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The inspiration of festivals (Part 1)

    Alfonso Lopez, Shira Wilson, Joe Bill, Chelsea Binta, Kris Corbitt, and Dave Clapper at SFIT 2011

    Three bald men dance with three hot chicks, a.k.a., Great festivals make you wanna dance.

    So I’ve had almost a week now to recover from performing in 14/48 this past weekend. “Recover” is an important word here, and has applied to all of my best festival experiences. The best have been unbelievably taxing on the body, while at the same time incredibly inspiring for the mind and spirit. A few brief notes on festivals in which I’ve participated:

    1986 Edinburgh Fringe Festival: The grand-daddy of theater festivals. The year I went, the two productions I was in accounted for 1/400th of the total number of productions. Three weeks of shows, six days a week. The entire city is taken over by the festival, with many residents taking a vacation away from the city, financed by rentals of their properties to the swarms that descend. My two shows were “Oedipuss ‘N’ Boots,” a half-improv/half-sketch show out of Northwestern University, and “Moonchildren,” a Michael Weller play produced by Studio Theater Productions, out of New York City. Being part of this festival meant doing little else other than being part of the festival. My shows were at 11:30 at night and 10:30 in the morning in two different theaters. Time between shows was spent either eating, sleeping, or doing street theater (“really bad juggling from the worst country in the world”) on the Mound between three museums. Time after the 11:30 shows was spent drinking. A lot. Great reviews for both shows, a summer I’ll never forget (I turned 20 on the plane to London, where the New York company rehearsed before the festival), and a case of walking pneumonia at the end. The standard against which I’ve judged other festivals for years.

    1991 Seattle Fringe Festival: I produced and ran sound for “Blight,” an original adaptation of a Stuart Dybek short story, for Northwest Passage Theater, of which I was a founding member.

    1992 Seattle Fringe Festival: I was one of four actors in John Godber’s “Bouncers,” which was one of the festival’s darlings, routinely overselling each show (typically about 50 folks in the audience in a theater zoned for 35). I was also on the board of SFF that year.

    1993 Seattle Fringe Festival: Re-mount of “Bouncers” in a larger theater. Typically had 100+ audience in a space meant for about 80.

    1994 Seattle Fringe Festival: With Stephanie Roberts, co-wrote and co-performed “Almost Home” (with music by Rob Wittmer, pre-Awesome days, and direction by Scott Zeller), really a mash-up of two solo shows around the theme of home, and where people find it.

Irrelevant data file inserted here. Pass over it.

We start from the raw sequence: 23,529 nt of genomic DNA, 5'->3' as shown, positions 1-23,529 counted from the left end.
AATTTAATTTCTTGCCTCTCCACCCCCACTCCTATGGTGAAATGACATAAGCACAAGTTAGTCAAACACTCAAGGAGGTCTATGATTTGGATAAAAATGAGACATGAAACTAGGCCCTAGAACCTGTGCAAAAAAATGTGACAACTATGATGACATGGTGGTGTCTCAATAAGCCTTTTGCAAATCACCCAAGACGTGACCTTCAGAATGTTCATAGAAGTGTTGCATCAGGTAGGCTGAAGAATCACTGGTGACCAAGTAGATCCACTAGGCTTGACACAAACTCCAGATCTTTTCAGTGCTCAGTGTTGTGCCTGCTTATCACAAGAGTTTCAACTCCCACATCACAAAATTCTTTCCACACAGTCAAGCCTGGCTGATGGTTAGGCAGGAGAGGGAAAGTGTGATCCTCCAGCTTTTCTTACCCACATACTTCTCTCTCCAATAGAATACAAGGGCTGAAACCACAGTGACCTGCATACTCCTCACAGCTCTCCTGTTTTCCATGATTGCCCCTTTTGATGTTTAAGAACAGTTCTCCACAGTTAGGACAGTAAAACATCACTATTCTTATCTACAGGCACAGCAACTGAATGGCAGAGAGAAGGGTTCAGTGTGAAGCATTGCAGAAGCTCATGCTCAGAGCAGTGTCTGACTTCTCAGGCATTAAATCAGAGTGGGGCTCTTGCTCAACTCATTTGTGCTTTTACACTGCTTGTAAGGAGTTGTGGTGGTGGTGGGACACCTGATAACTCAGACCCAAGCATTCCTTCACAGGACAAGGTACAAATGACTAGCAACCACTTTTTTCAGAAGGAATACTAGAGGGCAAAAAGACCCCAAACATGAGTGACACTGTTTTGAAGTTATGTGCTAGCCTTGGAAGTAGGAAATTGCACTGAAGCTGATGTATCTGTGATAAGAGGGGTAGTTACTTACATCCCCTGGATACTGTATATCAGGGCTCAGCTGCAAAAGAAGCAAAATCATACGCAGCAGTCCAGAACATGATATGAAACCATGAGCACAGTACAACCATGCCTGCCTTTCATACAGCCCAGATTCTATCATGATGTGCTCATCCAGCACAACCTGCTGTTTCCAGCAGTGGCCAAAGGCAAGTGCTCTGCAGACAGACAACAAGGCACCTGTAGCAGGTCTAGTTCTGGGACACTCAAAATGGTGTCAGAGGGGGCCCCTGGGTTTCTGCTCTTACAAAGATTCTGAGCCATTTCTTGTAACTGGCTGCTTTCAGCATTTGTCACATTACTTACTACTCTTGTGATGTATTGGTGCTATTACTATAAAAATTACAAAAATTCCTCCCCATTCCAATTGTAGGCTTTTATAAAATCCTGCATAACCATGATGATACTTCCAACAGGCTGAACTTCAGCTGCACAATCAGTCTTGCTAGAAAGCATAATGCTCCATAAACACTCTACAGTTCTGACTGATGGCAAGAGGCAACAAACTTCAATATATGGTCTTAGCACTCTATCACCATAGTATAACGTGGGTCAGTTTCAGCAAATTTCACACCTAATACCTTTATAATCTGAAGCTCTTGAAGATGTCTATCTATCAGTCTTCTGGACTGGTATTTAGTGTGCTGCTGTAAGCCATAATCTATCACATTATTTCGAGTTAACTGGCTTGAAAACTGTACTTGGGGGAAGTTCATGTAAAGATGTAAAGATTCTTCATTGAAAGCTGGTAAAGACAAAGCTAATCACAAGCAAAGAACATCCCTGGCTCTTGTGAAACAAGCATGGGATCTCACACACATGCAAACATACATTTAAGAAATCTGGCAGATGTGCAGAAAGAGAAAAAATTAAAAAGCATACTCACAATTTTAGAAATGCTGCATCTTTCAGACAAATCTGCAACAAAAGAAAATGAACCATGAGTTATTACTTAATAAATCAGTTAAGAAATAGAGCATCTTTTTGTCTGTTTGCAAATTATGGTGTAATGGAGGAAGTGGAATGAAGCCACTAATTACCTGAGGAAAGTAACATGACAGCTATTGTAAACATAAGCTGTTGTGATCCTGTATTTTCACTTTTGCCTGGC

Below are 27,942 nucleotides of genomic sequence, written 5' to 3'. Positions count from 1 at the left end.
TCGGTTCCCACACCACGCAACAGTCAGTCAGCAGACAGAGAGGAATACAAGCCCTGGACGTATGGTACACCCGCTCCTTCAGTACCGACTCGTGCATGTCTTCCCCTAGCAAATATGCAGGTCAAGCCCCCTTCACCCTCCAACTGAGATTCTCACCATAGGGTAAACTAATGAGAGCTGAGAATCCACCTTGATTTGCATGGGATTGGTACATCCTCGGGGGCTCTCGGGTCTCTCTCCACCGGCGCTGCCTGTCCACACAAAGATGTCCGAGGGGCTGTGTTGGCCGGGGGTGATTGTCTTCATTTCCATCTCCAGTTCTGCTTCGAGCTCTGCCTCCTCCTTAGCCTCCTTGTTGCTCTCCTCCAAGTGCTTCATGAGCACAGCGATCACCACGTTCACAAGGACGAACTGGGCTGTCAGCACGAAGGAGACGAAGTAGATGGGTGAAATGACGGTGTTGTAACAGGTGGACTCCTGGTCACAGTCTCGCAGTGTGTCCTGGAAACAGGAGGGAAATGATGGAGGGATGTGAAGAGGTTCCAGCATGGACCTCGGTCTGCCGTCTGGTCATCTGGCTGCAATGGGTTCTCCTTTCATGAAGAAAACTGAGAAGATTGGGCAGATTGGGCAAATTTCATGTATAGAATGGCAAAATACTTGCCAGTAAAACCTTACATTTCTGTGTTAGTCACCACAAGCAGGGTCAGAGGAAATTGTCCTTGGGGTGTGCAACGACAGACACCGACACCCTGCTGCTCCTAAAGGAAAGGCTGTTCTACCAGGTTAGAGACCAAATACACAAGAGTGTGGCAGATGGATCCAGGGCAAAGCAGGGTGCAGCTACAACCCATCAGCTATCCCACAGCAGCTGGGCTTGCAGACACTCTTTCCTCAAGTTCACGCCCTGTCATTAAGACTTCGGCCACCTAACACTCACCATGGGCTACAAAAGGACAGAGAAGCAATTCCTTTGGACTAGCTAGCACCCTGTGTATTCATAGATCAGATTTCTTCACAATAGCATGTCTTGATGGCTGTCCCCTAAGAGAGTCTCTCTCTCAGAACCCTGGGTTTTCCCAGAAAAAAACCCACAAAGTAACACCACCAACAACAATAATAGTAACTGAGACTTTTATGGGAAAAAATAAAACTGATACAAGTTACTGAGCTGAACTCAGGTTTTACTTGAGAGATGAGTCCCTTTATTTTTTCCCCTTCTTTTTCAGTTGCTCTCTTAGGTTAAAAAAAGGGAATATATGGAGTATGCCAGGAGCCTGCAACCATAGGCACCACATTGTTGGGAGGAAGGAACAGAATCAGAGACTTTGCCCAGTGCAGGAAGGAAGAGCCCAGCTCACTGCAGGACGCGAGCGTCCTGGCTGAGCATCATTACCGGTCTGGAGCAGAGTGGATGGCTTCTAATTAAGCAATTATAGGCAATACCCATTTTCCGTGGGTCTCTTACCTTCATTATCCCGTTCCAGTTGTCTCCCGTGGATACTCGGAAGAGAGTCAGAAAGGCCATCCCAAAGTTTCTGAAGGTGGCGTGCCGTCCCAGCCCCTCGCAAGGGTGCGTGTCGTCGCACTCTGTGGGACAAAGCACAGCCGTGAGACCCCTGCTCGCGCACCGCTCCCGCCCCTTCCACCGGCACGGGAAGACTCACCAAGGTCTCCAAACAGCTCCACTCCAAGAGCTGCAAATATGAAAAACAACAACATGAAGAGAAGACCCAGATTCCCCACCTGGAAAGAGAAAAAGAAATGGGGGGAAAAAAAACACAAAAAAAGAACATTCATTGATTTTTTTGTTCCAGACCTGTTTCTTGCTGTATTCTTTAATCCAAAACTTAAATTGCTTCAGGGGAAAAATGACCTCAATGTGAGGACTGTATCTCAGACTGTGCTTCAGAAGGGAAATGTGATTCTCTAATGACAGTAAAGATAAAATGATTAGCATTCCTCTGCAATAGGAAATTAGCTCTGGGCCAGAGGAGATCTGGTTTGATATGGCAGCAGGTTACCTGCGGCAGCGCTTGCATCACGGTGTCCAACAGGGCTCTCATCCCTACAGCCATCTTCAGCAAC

1995 Seattle Fringe Festival: Wrote and performed “Speakeasy,” a one-man show about four generations of cops turned bar owners in Chicago, starting during Prohibition. Could’ve been a lot better. I finished the script two days before the show opened.

    2011 Seattle Festival of Improvised Theater: With Interrobang, performed “Interrobang Anonymous,” an improvised addiction support group (with the addiction unwittingly provided by the audience). Also got to do a mash-up performance with an all-star line-up: Jill Bernard , Ethan Newberry , Chelsea Binta , Mark Bratton, Michael Ferstenfeld, and Jennifer Cargill. Then a workshop taught by Asaf Ronen and another mash-up, this one with Joe Bill, Shira Wilson, Kris Corbitt, Alfonso Lopez, and Chelsea Binta. And partying. Almost matched Edinburgh in terms of inspiration coming out of it. (Was also sick at the end, though not to the same degree as Edinburgh.)

    Partying is a surprisingly important component of great festivals, not because partying is fun (it is), but because that’s the time during which you get to hang out with a lot of people who share your same passions. This cannot be overstated. (The same holds true for great writing conferences. AWP Chicago in ’09, in many ways, fits my experience with theater festivals: eating, living, breathing the writing life, among others who share that passion, pretty much 24/7 for about five days.) It is largely because of the communication outside of actual performances that these festivals are so inspiring. And, to me, that was the largest failure of Seattle’s fringe festivals–there weren’t central gathering spots at which participants in the festivals gathered, and the scheduling of the festivals was such that it was only a few hours each day of the festival when its participants were in its clutches.

    Hmm. That wasn’t very brief. And it didn’t delve much at all into the best parts of the best festivals–the people met, conversations had, and inspiration received. But there’s the foundation for some of what I was thinking heading into 14/48 weekend. Since I’m already over 700 words, which is just silly for a blog post, and I know there are hundreds more to write about 14/48 itself, we’ll call this “Part 1,” and I’ll start working on “Part 2” in a sec.

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